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Fish Grass for Lunker Bass

by: Brad Wiegmann

   The dog days of summer have arrived producing soaring temperatures and limited rainfall in most of the south.  Although some anglers have become reclusive only coming out at night, others have chose to join the ranks of other anglers fishing grass beds or aquatic vegetation for lunker bass.  Anglers need to look no farther than a near by river or reservoir to find some type of aquatic vegetation to flip or pitch into. 

  Productive grass fishing requires specific rods, reels, line, and lures.  There is no place for spinning rods, delicate line, or small lures.  Grass fishing equals power fishing.  When grass fishing anglers should be armed with a 7 ½ -foot extra heavy fishing pole, a fast 6:1 or  7:1 high speed bait casting reel, and 25 pound fluorocarbon or 80 pound braided fishing line. 

  For professional angler Chad Griffin of Cresson, Texas, grass fishing huge fields of matted grass and submerged vegetation is typical during the summer’s sunny and hottest days. “The best time to fish grass is in the winter or heat of summer; in the summer the bass get in the grass to escape from the heat and feed, than return to the grass for the warmer temperatures in the winter,” Griffin continued, “when fishing grass anglers should make short 5 to 8 foot pitches into the grass, breaking through the canopies, let the jig go to the bottom then shake it, if you do not get a bite reel up to the underside top of the canopies and shake it.”  “Although some strikes are particularly soft, most feel like the bait is welded to the bottom of the lake,” said Griffin.  Key locations to fish grass beds are drains or ditches and where 2 different types of grass mix.  “The key to catching a bass once it bites a jig is to set the hook hard and bring the fish out of the grass as quickly as you can,” inform Griffin.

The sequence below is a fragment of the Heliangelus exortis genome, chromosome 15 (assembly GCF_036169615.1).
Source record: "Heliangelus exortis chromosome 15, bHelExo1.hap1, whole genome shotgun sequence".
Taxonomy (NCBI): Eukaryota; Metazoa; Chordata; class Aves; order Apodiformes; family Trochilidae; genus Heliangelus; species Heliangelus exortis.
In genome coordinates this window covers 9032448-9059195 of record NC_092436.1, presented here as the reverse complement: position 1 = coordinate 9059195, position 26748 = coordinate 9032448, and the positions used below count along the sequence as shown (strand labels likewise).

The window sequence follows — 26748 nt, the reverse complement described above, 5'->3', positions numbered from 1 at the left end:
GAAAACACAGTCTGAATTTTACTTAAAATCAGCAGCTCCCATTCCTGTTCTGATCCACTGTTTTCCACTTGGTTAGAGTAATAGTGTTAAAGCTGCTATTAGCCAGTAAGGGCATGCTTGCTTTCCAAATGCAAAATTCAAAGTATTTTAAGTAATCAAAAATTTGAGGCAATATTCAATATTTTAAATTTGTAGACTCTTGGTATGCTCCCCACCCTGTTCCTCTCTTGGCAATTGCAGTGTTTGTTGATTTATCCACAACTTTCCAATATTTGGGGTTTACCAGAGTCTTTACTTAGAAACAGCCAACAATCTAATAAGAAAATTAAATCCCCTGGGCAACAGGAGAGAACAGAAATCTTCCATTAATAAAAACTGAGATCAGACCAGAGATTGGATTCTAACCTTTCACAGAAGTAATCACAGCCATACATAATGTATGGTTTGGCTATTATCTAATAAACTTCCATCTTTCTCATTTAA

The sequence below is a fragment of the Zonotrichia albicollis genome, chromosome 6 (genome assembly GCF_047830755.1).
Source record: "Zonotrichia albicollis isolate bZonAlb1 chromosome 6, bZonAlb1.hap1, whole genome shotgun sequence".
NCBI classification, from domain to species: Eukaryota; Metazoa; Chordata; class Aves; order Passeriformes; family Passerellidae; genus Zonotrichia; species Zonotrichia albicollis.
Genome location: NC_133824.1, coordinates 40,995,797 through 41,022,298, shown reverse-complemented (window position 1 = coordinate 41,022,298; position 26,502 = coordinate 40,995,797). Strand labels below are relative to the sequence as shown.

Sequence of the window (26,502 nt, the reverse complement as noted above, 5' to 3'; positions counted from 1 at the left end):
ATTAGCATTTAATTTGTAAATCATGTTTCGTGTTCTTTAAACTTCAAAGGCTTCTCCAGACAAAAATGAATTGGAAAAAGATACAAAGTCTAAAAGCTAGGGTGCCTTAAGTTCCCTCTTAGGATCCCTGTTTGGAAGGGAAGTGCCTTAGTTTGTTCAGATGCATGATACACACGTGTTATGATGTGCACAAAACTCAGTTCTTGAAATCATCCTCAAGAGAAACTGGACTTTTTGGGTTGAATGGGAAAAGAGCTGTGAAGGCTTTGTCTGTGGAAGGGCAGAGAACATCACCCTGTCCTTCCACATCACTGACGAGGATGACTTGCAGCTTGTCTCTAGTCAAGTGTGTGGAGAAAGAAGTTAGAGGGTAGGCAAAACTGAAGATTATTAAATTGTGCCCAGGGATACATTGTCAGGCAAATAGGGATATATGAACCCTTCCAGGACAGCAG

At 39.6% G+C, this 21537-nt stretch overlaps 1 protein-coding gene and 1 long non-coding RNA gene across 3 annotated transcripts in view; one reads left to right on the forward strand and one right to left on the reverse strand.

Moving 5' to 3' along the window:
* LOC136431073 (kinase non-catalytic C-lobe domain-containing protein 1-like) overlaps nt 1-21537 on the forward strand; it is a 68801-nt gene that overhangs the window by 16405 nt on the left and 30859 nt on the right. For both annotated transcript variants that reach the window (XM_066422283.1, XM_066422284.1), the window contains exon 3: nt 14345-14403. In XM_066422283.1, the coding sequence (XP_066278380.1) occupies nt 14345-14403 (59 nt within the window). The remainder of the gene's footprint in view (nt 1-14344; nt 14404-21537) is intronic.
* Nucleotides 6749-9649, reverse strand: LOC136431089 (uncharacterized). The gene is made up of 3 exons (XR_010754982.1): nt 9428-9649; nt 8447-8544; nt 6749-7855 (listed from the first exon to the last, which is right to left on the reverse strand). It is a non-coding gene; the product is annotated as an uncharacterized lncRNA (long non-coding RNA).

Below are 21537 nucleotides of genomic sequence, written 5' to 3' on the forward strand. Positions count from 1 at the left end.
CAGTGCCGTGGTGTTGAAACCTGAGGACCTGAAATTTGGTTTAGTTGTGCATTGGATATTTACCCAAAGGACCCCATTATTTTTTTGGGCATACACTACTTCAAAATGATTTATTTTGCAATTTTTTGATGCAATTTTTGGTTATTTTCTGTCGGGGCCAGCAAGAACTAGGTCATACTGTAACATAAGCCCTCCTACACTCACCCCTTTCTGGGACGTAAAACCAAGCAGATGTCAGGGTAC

The most productive colored jigs are natural ones like perch or crawfish.  Griffin likes to use a trailer on his jigs like a Net Bait Paca Crawl but a Gambler Flappy Daddy would also be effective.  “I like to fish a jig and trailer with a big profile, mostly because the bait is big during the summer,” said Griffin.

 

  Griffin’s knowledge of jigs comes from several years of trial and error.  After searching for a desired jig and skirt color, Griffin began to custom build his jigs.  Today, Griffin has a complete line jigs for bass fishing.  For grass fishing in shallow, bank grass like duck weed, tules, sawgrass a 5/8-ounce Ezee Grass Jig, 1-ounce Ezee Grass Jig with a 6/0 Mustad hook is for mats 8 to 10 feet deep or edge of mats, and 1 1/2-ounce Ezee Grass Jig for breaking through thick mats.  For more information on Ezee Jigs see www.ezeejigs.com.

  This summer do not let the dog days of summer get you down and inside.  Try some power fishing in the aquatic vegetation with heavy weight grass jigs.  For professional angler Griffin, selecting his jig for grass fishing is an Ezee choice.

Brad Wiegmann is a professional fishing guide on Beaver Lake and outdoor writer.  Contact him at (479) 756-5279 or by e-mail at bwiegmann@cox.net.